North Carolina Workers’ Compensation Guide to Surprising Hazards at the Workplace

December 16, 2010, by Michael A. DeMayo

Most North Carolina workers’ compensation policy analysts focus on “after the fact” remedies for workplace injuries and diseases. In other words, they focus on how to get injured workers paid for things like back surgery, time off of work, and finger amputations. They also look at how insurance companies can provide better service at more affordable rates and how employers can cut through red tape to give their employees the protection they need without compromising the business’s finances or other objectives.

But what’s missing in this discussion, overall, is frank and specific talk about preventing injuries and diseases. As the old adage goes, “an ounce of prevention is worth a pound of cure.” This cliché is common advice that’s unfortunately uncommonly practiced. Rather than focus so much on solving problems once they have already occurred, we in the North Carolina workers’ compensation system should collectively focus our energies more on attacking the root causes of workplace injures with the goal of ultimately making workplaces from the Research Triangle to the far west of the state safer for all employees.

To that end, we need to recognize dangers that often go unremarked upon – and try to figure out how to deal with these pernicious hazards.

1. Too much sugar in the workplace

Whether you work as an high powered banking executive in the Research Triangle, or you supervise a construction crew in a rural part of far western North Carolina, chances are you encounter sweets many times during your day. There might be a vending machine in your office lobby that sells extremely sugary drinks. Your secretary may keep a bowl of delicious candy on his desk. Or, if you work at a large office, you may be asked to partake in weekly or even biweekly birthday parties for your office mates, during which you’ll be fed cupcakes, ice cream, and other goodies.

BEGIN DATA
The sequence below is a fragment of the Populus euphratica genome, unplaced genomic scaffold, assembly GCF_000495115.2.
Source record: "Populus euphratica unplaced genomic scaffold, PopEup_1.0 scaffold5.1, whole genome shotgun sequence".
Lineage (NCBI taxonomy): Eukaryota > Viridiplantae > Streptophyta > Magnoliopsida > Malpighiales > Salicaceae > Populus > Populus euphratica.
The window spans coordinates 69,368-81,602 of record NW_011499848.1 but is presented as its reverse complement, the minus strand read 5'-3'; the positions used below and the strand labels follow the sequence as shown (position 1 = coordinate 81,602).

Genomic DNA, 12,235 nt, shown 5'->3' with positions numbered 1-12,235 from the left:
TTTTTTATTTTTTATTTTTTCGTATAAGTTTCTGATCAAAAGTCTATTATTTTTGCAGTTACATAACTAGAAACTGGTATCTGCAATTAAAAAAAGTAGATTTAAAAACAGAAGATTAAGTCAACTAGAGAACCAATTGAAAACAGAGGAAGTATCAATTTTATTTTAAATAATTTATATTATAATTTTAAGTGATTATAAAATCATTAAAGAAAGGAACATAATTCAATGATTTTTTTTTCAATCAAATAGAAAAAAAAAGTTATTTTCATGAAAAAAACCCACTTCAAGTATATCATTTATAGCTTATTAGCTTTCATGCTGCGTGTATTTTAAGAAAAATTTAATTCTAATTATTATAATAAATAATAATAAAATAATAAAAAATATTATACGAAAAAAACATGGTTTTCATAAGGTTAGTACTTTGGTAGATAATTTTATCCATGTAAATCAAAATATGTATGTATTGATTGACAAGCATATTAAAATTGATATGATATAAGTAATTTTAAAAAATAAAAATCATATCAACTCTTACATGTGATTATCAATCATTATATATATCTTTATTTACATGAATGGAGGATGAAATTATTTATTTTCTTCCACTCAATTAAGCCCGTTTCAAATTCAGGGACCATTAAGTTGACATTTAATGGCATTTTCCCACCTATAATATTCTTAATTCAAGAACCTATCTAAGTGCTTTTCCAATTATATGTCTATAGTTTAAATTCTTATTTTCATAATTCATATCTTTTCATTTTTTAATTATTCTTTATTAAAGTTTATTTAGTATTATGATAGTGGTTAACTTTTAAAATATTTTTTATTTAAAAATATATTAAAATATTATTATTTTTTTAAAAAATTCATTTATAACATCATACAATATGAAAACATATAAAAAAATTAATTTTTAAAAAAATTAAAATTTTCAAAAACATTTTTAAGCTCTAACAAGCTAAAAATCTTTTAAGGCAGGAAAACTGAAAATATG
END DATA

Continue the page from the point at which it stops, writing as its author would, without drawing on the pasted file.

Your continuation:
The problem is that all of this sugar is extremely bad for people – bad for workers, bad for the cardiovascular system, and bad for our collective health. Furthermore, eating too much sugar can make you feel lethargic, less attentive, lightheaded, and more. Excessive sugar consumption can also lead to problems such as diabetes, heart disease, and perhaps even cancer. If North Carolina workers and employers could focus on reducing their collective sugar consumption, this would almost certainly lead to reductions in things like workplace accidents, sick days, and occupational diseases (sugar also compromises the immune system).

2. Too much informational input

Whether you are an office worker bombarded by dozens of emails everyday; or you are a construction foreman snowed under by frustrating paperwork, chances are that you get more information than you can comfortably process. Studies suggest that this overconsumption of information can be hazardous: it can lead to inattention at the workplace, general fatigue, and even depression and anxiety.

3. Not enough sunlight

Medical studies suggest that most people could benefit from getting regular sun exposure to boost levels of Vitamin D and stimulate the immune system. Unfortunately, many North Carolina workers don’t get enough sun exposure – they are trapped in office buildings all day – and this lack of natural sunlight could impair mood, cause fatigue, and lead to inattention that could further stimulate on-the-job injuries and other problems. Perhaps employers could institute a 20-30 minute break per day – kind of like a “recess” – during which workers would be encouraged to go outside and recharge.

4. Bad Ergonomics

Whether you sit in a chair for 8 hours a day, spend 8 hours doing repetitive tooling and machining work, or engage in some other repetitive or physically uncomfortable activity, you could be setting yourself up for long-term work-related injuries. Working at a computer, for instance, can create all sorts of problems from eye strain to thoracic outlet syndrome to lower back problems. Remedies could include taking regular breaks, getting better and more ergonomic office equipment, using programs like Feldenkrais or the Alexander Technique, engaging in strength training, and changing up your work tasks so that they are not as repetitive.

If you or someone close to you needs guidance with a workers’ comp issue, connect with a quality and experienced North Carolina workers’ compensation firm to go over your options and ensure that you get all benefits owed to you.

More Web Resources:

Sunlight and Vitamin D research

Good v. Bad Ergonomics

 
 

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